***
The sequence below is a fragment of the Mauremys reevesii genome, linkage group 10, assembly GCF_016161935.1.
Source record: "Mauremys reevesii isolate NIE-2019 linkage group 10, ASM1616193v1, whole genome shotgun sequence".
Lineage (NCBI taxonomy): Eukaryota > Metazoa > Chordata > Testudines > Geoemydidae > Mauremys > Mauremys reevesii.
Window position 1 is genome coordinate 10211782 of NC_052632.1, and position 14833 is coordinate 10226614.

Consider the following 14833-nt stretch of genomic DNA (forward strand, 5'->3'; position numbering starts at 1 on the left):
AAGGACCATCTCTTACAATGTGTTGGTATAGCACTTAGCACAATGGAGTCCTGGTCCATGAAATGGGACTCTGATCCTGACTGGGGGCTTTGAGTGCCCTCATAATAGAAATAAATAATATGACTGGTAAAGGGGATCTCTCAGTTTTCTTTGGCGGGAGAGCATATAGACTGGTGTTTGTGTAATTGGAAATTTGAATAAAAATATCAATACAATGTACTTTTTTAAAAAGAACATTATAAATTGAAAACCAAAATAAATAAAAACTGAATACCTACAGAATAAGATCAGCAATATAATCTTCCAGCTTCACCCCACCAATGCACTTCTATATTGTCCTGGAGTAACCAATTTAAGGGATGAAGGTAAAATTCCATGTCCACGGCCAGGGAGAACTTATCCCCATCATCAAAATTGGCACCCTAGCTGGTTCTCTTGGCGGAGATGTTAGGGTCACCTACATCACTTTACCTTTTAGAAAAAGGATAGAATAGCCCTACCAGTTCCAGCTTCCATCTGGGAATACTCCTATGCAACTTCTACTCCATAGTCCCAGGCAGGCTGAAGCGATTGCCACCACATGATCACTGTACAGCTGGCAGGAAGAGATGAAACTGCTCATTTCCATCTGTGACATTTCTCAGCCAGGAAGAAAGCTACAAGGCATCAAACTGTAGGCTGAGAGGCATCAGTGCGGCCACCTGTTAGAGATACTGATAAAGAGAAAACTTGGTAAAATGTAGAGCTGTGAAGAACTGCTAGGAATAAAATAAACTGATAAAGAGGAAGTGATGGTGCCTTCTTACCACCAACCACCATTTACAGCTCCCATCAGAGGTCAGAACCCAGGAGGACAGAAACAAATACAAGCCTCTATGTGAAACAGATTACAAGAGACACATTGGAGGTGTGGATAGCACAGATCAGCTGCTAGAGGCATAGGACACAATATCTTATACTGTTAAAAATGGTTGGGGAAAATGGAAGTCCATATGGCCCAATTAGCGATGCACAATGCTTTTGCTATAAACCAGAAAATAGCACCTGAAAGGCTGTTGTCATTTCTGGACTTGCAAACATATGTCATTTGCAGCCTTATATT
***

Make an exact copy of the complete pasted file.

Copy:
The sequence below is a fragment of the Mauremys reevesii genome, linkage group 10, assembly GCF_016161935.1.
Source record: "Mauremys reevesii isolate NIE-2019 linkage group 10, ASM1616193v1, whole genome shotgun sequence".
Lineage (NCBI taxonomy): Eukaryota > Metazoa > Chordata > Testudines > Geoemydidae > Mauremys > Mauremys reevesii.
Window position 1 is genome coordinate 10211782 of NC_052632.1, and position 14833 is coordinate 10226614.

Consider the following 14833-nt stretch of genomic DNA (forward strand, 5'->3'; position numbering starts at 1 on the left):
AAGGACCATCTCTTACAATGTGTTGGTATAGCACTTAGCACAATGGAGTCCTGGTCCATGAAATGGGACTCTGATCCTGACTGGGGGCTTTGAGTGCCCTCATAATAGAAATAAATAATATGACTGGTAAAGGGGATCTCTCAGTTTTCTTTGGCGGGAGAGCATATAGACTGGTGTTTGTGTAATTGGAAATTTGAATAAAAATATCAATACAATGTACTTTTTTAAAAAGAACATTATAAATTGAAAACCAAAATAAATAAAAACTGAATACCTACAGAATAAGATCAGCAATATAATCTTCCAGCTTCACCCCACCAATGCACTTCTATATTGTCCTGGAGTAACCAATTTAAGGGATGAAGGTAAAATTCCATGTCCACGGCCAGGGAGAACTTATCCCCATCATCAAAATTGGCACCCTAGCTGGTTCTCTTGGCGGAGATGTTAGGGTCACCTACATCACTTTACCTTTTAGAAAAAGGATAGAATAGCCCTACCAGTTCCAGCTTCCATCTGGGAATACTCCTATGCAACTTCTACTCCATAGTCCCAGGCAGGCTGAAGCGATTGCCACCACATGATCACTGTACAGCTGGCAGGAAGAGATGAAACTGCTCATTTCCATCTGTGACATTTCTCAGCCAGGAAGAAAGCTACAAGGCATCAAACTGTAGGCTGAGAGGCATCAGTGCGGCCACCTGTTAGAGATACTGATAAAGAGAAAACTTGGTAAAATGTAGAGCTGTGAAGAACTGCTAGGAATAAAATAAACTGATAAAGAGGAAGTGATGGTGCCTTCTTACCACCAACCACCATTTACAGCTCCCATCAGAGGTCAGAACCCAGGAGGACAGAAACAAATACAAGCCTCTATGTGAAACAGATTACAAGAGACACATTGGAGGTGTGGATAGCACAGATCAGCTGCTAGAGGCATAGGACACAATATCTTATACTGTTAAAAATGGTTGGGGAAAATGGAAGTCCATATGGCCCAATTAGCGATGCACAATGCTTTTGCTATAAACCAGAAAATAGCACCTGAAAGGCTGTTGTCATTTCTGGACTTGCAAACATATGTCATTTGCAGCCTTATATT